delayed onset muscle soreness

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de·layed on·set musc·le sore·ness

(DOMS) (dĕ-lād' on'set mus'ĕl sōr'nĕs)
A state of muscular pain and discomfort that begins several hours after a period of intense exercise, particularly with eccentric muscle actions; state usually persists from 24 to 48 hours; thought to be due to microtrauma to muscle fibers.
Medical Dictionary for the Health Professions and Nursing © Farlex 2012
References in periodicals archive ?
However, only a few studies evaluated the efficiency of this specific stimulation modality, and most of them focused on post-exercise recovery after exercise-induced muscle damage; they reported that NMES (low frequency stimulation) had no effect (Craig et al., 1996; Martin et al., 2004; Weber et al., 1994) or only moderate influence (Vanderthommen et al., 2007) on delayed onset muscle soreness (DOMS) and maximal voluntary contraction (MVC) following eccentric exercises.
The symptoms of delayed onset muscle soreness which include strength loss, pain, muscle tenderness, stiffness, and swelling, have been reported to occur within 48 hours of damage and last beyond 5 days.
Delayed Onset Muscle Soreness (DOMS): Subjects rated muscle soreness whilst standing and during a 90 [degrees] squat movement (DOMS-SQ) using a 200 mm visual analogue scale (VAS) with the far-left end point representing 'no pain' (0) and the far-right end point representing 'extremely painful' (200) (Howatson et al., 2007).
(2000) The effects of a repeated bout of eccentric exercise on indices of muscle damage and delayed onset muscle soreness. Journal of Science and Medicine in Sport 3, 35-43.
creatine kinase, lactate dehydrogenase, aspartate aminotransferase, and myoglobin) (Clarkson et al., 1992; Hyatt and Clarkson, 1998; Lee et al., 2002; Lee and Clarkson, 2003; Sayers and Clarkson, 2003), and delayed onset muscle soreness (Bajaj et al., 2001; Clarkson et al., 1992; Cleary et al., 2002; Newham et al., 1987; Nosaka et al., 2002; Thompson et al., 1999; Weerakkody et al., 2001).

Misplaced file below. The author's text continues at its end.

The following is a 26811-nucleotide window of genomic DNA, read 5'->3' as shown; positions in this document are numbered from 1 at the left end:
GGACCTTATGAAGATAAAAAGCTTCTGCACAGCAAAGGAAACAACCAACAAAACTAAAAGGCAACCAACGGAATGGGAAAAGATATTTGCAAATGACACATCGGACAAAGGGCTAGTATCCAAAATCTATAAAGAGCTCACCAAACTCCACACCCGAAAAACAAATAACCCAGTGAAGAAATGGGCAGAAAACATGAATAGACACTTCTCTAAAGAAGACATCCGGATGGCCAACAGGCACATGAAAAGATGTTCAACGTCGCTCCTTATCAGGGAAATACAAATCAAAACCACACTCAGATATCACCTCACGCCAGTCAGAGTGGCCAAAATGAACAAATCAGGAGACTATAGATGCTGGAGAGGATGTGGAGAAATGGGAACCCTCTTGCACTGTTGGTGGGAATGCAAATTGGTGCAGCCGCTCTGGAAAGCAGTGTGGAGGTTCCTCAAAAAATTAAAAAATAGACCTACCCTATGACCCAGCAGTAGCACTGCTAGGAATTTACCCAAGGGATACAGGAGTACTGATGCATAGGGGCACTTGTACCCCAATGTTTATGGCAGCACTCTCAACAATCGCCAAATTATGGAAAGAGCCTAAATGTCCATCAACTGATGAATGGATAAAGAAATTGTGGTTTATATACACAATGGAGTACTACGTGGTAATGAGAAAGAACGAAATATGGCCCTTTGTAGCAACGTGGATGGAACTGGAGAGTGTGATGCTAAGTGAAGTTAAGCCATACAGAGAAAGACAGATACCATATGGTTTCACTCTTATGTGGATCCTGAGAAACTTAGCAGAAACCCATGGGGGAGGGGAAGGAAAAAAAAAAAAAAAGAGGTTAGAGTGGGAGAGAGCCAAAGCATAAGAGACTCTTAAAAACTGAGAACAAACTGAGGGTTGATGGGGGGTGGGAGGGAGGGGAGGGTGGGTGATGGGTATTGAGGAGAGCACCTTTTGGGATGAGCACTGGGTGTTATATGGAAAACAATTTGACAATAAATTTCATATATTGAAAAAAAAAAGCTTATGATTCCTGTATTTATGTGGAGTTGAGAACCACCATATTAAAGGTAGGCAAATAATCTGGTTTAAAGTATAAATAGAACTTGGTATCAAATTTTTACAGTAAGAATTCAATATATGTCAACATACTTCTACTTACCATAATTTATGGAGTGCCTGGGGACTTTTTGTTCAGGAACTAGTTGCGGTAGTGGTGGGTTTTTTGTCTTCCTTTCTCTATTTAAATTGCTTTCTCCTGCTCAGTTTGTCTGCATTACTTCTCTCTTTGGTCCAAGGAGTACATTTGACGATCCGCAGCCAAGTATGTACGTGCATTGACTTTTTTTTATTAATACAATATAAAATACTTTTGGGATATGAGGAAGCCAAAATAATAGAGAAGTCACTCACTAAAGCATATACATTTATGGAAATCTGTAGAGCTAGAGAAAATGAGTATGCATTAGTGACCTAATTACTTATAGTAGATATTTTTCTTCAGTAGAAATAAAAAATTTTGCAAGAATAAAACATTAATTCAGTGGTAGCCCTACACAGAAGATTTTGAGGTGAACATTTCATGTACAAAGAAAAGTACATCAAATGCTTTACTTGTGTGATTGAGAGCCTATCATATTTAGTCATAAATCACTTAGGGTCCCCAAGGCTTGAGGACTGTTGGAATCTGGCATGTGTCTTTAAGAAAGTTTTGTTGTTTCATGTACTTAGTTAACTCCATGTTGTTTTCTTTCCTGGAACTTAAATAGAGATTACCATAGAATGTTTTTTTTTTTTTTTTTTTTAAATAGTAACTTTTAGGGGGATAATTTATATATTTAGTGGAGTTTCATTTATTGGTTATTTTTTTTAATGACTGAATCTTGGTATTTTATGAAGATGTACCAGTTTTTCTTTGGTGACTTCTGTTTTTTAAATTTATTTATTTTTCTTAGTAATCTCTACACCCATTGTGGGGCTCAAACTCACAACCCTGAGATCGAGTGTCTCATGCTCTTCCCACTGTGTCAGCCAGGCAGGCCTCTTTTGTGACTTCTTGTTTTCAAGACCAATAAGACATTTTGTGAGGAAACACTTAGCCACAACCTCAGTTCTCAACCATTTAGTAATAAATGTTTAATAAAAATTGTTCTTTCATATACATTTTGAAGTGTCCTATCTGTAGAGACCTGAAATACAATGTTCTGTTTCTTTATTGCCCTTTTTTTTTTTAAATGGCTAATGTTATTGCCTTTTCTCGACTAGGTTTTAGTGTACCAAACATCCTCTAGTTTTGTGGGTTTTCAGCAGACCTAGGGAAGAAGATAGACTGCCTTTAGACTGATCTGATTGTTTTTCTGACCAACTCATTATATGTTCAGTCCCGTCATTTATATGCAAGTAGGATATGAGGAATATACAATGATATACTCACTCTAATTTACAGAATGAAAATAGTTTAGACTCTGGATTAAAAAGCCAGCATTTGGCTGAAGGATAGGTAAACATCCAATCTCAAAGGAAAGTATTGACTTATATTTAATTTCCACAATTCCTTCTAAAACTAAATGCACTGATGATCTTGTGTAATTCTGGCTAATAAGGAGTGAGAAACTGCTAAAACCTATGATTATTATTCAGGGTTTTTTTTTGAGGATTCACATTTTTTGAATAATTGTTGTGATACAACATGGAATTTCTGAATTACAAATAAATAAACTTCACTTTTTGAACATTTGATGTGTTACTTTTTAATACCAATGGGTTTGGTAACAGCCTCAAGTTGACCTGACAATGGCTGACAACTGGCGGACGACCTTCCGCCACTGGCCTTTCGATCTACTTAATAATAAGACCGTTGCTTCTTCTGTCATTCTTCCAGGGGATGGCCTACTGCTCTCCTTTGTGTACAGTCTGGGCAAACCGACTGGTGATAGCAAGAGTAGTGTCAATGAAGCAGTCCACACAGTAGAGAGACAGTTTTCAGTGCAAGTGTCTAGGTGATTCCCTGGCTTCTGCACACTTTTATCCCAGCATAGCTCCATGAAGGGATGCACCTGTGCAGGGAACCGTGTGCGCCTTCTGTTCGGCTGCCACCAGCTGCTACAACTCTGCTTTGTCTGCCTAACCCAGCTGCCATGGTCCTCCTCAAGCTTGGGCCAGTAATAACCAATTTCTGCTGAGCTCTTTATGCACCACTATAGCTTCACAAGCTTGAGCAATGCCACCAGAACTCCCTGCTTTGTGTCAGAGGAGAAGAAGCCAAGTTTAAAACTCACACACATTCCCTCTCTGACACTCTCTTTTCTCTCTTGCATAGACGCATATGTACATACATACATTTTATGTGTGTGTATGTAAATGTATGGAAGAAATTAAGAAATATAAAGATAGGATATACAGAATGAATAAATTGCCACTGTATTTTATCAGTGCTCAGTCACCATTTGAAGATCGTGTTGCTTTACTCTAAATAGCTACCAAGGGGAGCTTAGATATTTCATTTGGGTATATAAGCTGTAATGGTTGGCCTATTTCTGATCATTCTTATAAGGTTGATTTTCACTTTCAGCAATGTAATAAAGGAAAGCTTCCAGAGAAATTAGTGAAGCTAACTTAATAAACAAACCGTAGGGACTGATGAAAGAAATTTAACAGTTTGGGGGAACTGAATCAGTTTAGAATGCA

high protein can aid from a session "Many people can suffer from DOMS (delayed onset muscle soreness) for up to 48 hours after a hard workout," says Elliott, especially if you're new to exercise, have had a long period off or are starting a new training cycle.
Delayed onset muscle soreness, or DOMS, is muscle pain that sets in 24 to 72 hours after strenuous exercise, due to the breakdown of muscle fibers.
(2014) Vibration Therapy in Management of Delayed Onset Muscle Soreness (DOMS).
This is called delayed onset muscle soreness or DOMS.
Delayed onset muscle soreness (DOMS) usually sets in 1 to 2 days after an intense workout, and is a signal from your body to take it easy and allow your muscles to recover.
Muscle pain which appears a day or two after exercise is called DOMS which is short for delayed onset muscle soreness. It's the result of small tears in the fibres.

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